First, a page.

Tuesday, February 28, 2023

Devotion (1931)

Another of the movies that had been sitting on my DVR for a long time before I finally got around to watching it was a new-to-me early talkie called Devotion. Note that this is not to be confused with the 1946 Devotion about the Brontë sisters; I notice that the date of that post is April 2021 which means that I had today's movie on my DVR for a good two years.

In this one, Ann Harding stars as Shirley Mortimer, daughter of an upper-middle-class London family who seems on her way to becoming a spinster, which seems like a bit of a surprise because it's not as if Ann Harding is homely or unlikable. Coming to the Mortimer house for dinner one evening is David Trent (Leslie Howard), a well-to-do London barrister. Shirley immediately falls for David, which is a problem for a bunch of reasons. One is that she's shy, but the bigger problem is that David is still technically married as his wife won't grant him a divorce, even though he has custody of the son.

But this gives Shirley an idea. She'll make herself look older, and get a job in the Trent household as the governess to David's son, since the son needs a governess. All Shirley needs to do is put on a wig and glasses and take a fake name, and certainly there's no way anybody would ever recognize Shirley, now going as Sylvia. You'd think Richard Basehart in Tension saw this movie and came up with the daft idea to switch out his glasses for contacts so that nobody would recognize him.

Yeah right nobody's going to recognize her. David might have suspicions, but he's not letting on, and can't prove it anyway, at least not without violating all the rules of etiquette that people in his social class have to adhere to. Not being in quite the same position is Norman Harrington (Robert Wililams). Norman is a painter, but also one of David's clients, having been the defendant in a murder trial who is acquitted thanks to David's brilliant defense. After the trial, Norman sees Shirley/Sylvia, and sees a few strands of hair peeking out from under the wig. Norman immediately figures things out, and draws a sketch of "Sylvia" that looks remarkably like beautiful Shirley.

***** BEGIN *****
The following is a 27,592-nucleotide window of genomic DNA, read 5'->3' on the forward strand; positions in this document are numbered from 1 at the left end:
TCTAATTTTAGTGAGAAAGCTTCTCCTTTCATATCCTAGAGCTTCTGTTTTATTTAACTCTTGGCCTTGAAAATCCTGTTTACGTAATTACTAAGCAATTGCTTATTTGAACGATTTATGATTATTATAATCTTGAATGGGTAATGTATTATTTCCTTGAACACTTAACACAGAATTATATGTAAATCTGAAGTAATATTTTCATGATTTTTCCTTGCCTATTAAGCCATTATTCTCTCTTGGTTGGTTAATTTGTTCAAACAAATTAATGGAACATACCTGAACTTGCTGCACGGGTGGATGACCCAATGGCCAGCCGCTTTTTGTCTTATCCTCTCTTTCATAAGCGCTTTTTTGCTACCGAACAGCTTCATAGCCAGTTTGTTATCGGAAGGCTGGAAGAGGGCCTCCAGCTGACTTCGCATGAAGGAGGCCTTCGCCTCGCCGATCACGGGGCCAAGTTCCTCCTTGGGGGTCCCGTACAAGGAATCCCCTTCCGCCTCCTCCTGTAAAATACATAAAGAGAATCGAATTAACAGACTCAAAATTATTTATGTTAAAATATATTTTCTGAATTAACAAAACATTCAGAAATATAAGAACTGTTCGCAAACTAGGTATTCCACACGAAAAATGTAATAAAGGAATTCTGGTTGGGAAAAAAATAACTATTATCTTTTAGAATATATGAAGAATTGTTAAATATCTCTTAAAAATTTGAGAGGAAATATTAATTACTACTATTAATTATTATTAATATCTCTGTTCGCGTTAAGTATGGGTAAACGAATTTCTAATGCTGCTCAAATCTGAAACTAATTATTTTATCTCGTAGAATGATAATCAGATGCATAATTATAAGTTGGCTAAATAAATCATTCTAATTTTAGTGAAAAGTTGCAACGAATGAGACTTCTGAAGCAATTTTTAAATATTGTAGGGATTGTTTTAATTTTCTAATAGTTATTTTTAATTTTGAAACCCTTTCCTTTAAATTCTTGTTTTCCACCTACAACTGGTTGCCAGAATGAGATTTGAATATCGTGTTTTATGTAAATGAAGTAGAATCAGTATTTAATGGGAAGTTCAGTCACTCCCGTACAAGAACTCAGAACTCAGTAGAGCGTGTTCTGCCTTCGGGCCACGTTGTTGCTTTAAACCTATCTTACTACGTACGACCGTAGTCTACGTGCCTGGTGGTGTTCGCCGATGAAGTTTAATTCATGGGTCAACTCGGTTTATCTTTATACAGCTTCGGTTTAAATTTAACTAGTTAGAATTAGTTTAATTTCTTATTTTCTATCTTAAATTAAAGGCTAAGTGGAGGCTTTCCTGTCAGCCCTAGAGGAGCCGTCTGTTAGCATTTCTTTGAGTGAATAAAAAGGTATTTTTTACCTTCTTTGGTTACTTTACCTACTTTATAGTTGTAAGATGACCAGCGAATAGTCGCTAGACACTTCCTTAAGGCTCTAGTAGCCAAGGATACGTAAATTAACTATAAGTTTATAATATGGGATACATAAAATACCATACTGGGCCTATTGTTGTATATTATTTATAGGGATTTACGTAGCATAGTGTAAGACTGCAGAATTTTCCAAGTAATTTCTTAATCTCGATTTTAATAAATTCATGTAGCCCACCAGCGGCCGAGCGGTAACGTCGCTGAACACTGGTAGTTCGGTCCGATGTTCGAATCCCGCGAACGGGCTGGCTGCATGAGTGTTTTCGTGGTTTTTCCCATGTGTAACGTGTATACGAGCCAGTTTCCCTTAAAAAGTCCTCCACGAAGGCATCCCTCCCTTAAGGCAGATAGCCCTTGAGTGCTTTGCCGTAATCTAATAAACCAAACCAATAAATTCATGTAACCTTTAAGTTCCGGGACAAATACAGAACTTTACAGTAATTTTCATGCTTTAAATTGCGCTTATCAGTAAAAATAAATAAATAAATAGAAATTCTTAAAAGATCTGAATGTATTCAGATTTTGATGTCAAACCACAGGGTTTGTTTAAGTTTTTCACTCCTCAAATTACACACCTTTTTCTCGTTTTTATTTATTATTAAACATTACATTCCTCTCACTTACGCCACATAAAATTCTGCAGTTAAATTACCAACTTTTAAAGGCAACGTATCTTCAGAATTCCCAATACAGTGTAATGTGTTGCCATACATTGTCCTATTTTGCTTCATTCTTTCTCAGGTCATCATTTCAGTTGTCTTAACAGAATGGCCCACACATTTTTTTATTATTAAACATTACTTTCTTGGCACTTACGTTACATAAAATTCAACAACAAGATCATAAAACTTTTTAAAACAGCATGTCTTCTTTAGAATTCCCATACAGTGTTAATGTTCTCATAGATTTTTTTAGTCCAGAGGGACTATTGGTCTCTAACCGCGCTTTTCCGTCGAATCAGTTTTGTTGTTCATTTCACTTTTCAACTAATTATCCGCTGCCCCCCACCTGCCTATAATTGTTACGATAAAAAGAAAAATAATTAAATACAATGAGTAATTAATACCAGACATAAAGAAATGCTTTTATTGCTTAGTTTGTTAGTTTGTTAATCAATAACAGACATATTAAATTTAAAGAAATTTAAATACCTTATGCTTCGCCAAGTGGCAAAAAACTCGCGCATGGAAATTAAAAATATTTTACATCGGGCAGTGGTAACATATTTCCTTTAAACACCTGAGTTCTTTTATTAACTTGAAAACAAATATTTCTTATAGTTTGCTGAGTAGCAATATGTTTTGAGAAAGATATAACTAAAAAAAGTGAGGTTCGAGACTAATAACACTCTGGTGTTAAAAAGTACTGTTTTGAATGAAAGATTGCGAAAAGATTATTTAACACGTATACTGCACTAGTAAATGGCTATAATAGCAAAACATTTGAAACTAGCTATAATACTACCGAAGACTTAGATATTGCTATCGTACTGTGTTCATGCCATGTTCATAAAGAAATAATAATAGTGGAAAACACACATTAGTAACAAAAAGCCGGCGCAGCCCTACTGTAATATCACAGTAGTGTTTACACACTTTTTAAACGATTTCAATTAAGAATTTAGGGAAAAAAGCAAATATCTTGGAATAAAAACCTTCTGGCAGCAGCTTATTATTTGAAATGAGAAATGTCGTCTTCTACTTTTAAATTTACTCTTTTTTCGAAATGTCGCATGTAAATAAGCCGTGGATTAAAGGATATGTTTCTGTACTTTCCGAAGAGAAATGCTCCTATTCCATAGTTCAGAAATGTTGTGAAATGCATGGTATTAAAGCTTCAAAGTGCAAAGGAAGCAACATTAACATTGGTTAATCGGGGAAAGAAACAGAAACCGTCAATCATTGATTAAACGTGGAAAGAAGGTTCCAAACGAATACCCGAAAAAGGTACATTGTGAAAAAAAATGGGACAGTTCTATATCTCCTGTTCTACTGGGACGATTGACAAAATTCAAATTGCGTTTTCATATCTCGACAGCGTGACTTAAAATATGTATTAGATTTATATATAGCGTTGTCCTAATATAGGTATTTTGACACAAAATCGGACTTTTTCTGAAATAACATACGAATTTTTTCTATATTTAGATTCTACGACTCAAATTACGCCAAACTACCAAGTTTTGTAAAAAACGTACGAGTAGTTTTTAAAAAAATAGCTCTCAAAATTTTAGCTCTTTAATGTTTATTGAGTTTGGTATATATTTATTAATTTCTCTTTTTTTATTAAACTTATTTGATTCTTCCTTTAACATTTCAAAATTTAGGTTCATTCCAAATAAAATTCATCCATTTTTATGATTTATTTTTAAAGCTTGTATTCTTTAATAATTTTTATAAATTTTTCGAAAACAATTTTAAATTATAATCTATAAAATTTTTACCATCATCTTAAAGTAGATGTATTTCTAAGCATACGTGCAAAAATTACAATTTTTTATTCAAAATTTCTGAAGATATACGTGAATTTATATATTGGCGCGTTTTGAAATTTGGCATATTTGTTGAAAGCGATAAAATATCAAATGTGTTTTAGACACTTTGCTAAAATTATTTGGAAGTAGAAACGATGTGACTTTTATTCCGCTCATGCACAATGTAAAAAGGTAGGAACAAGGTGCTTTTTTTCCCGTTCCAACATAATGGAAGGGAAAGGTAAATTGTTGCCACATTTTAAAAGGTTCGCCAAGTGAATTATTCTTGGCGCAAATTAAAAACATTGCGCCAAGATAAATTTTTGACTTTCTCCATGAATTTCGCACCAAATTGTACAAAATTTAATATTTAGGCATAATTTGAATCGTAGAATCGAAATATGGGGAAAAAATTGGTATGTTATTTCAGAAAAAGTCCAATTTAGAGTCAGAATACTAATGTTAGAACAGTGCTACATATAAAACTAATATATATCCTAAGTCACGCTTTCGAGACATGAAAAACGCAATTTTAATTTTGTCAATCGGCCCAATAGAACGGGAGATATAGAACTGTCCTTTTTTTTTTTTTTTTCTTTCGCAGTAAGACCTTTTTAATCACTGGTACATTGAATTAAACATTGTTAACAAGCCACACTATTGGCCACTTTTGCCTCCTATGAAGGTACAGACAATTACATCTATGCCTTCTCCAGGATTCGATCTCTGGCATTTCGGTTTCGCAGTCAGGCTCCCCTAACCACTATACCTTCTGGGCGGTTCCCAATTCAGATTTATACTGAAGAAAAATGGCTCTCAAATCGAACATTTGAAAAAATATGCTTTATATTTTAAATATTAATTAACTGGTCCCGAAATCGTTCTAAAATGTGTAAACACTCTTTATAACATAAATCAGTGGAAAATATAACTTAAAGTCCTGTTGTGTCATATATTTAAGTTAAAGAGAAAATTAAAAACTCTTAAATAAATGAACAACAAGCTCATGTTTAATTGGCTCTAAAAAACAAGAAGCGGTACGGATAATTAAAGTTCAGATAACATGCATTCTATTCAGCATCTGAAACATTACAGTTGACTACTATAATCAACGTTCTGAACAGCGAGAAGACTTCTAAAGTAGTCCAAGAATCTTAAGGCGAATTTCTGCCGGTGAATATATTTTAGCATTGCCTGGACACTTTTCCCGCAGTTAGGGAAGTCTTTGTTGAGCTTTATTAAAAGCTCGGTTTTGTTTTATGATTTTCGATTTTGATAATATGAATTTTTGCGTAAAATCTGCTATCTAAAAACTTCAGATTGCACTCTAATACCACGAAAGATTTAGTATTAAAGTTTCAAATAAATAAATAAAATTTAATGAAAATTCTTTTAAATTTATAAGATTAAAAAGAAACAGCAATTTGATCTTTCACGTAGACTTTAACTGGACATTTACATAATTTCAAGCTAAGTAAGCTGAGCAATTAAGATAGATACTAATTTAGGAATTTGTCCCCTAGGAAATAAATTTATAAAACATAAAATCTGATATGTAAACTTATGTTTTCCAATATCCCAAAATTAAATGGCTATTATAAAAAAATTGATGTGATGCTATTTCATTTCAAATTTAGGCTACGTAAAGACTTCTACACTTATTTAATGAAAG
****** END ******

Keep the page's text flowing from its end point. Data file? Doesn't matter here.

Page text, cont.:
This confirms David's suspicions. He's more than willing to fall in love, but as mentioned, he's still got that estranged wife, and you just know she's going to show up. Meanwhile, Norman has decided that Shirley would be a perfect model for him. As he's sketching her, he realizes that he's falling in love, but isn't so certain he wants a wife since his trial was for the murder of his previous wife. It wouldn't do to take a new wife so quickly, even if Norman didn't know Shirley until after the trial. But because he won't marry her, Shirley goes running back home, now with neither David nor Norman as a love.

Eh, you can probably figure how this is going to wind up. Devotion is the sort of movie that, from the one-sentence synopsis, made me wonder if it was going to be another knockoff of the Madame X story line. The synopses, after all, involve a woman disguising herself and seeing a man's son. But beyond that, Devotion is nothing like Madame X. Instead, it's a competent enough early talkie. However, it's also the sort of movie that, while watching it, is easy to see why it's one of those movies that's largely gone forgotten. The sort of societal values depicted here went out of date with the Depression, and if not then, then certainly during World War II. And the story is also a bit far-fetched.

It's not that high up Leslie Howard's filmography, or even Ann Harding's, although she wouldn't go on to have quite as distinguished a career as Howard. And spare a thought for Robert Williams. He does well here, and would do even better in his next film, Platinum Blonde. But he developed a case of appendicitis that killed him at the end of 1931. No film career for him.

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